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A critical comparative study of career transition policy, practice and experiences for ballet company dancers and musical theatre independent dancers

Harper, Simon (2012)
M.Phil. thesis, University of Birmingham.

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The critical, comparative study investigated similarities and differences in professional ballet company dancers' and musical theatre independent dancers' experiences of career transition and similarities and differences in dancers’, employers’ and dancers’ support agencies’ perceptions of career transition support systems (CTSS). The original study was the first to compare dancers’ career transitions from two contrasting arenas. As a former independent dancer, currently employed in a ballet company, I noticed differences in the dissemination of CTSS. Dancers’ career transitions are under-researched, particularly the transitions of musical theatre dancers. (Levine, 2004, Jeffri & Throsby, 2006, Carroll et al, 2009, Roncaglia, 2010). By drawing parallels between an adaptation to transition model (Schlossberg, 1981) and a sport career termination model (Taylor & Ogilvie, 1994), a conceptual framework was modified and operationalised for the current study. A critical, interpretative paradigm and mixed-method approach, facilitated the examination through open-ended questionnaires sent to twenty five retired company dancers and twenty five retired independent dancers. Semi-structured interviews were initiated with three retired company and three retired independent dancers, one company dancers’ employer, one independent dancers’ employer and two Directors of dancers’ support agencies. Content analysis of triangulated quantitative and qualitative data highlighted dancers concerns at transition, particularly psychological,financial and educational issues.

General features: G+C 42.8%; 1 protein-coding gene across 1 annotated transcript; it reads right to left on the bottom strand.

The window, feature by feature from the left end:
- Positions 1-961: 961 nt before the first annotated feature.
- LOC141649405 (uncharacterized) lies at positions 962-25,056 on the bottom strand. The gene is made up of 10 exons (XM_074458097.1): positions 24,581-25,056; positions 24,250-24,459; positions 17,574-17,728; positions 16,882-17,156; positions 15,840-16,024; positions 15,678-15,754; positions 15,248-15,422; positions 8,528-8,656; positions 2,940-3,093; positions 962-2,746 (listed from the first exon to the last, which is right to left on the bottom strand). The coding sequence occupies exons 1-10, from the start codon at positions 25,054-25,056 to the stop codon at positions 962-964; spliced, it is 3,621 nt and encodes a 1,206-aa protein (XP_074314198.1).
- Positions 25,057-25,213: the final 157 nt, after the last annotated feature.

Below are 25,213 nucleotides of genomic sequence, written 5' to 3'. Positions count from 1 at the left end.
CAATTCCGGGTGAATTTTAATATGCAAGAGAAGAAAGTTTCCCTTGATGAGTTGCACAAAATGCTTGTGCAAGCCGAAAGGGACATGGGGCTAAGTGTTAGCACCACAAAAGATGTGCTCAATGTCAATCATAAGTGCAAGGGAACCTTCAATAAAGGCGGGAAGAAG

Type of Work:M.Phil. thesis.
Supervisor(s):Benn, Tansin and Dagkas, Symeon
School/Faculty:Colleges (2008 onwards) > College of Arts & Law
Department:School of Education
Subjects:L Education (General)
NX Arts in general
Institution:University of Birmingham
ID Code:3669
This unpublished thesis/dissertation is copyright of the author and/or third parties. The intellectual property rights of the author or third parties in respect of this work are as defined by The Copyright Designs and Patents Act 1988 or as modified by any successor legislation. Any use made of information contained in this thesis/dissertation must be in accordance with that legislation and must be properly acknowledged. Further distribution or reproduction in any format is prohibited without the permission of the copyright holder.
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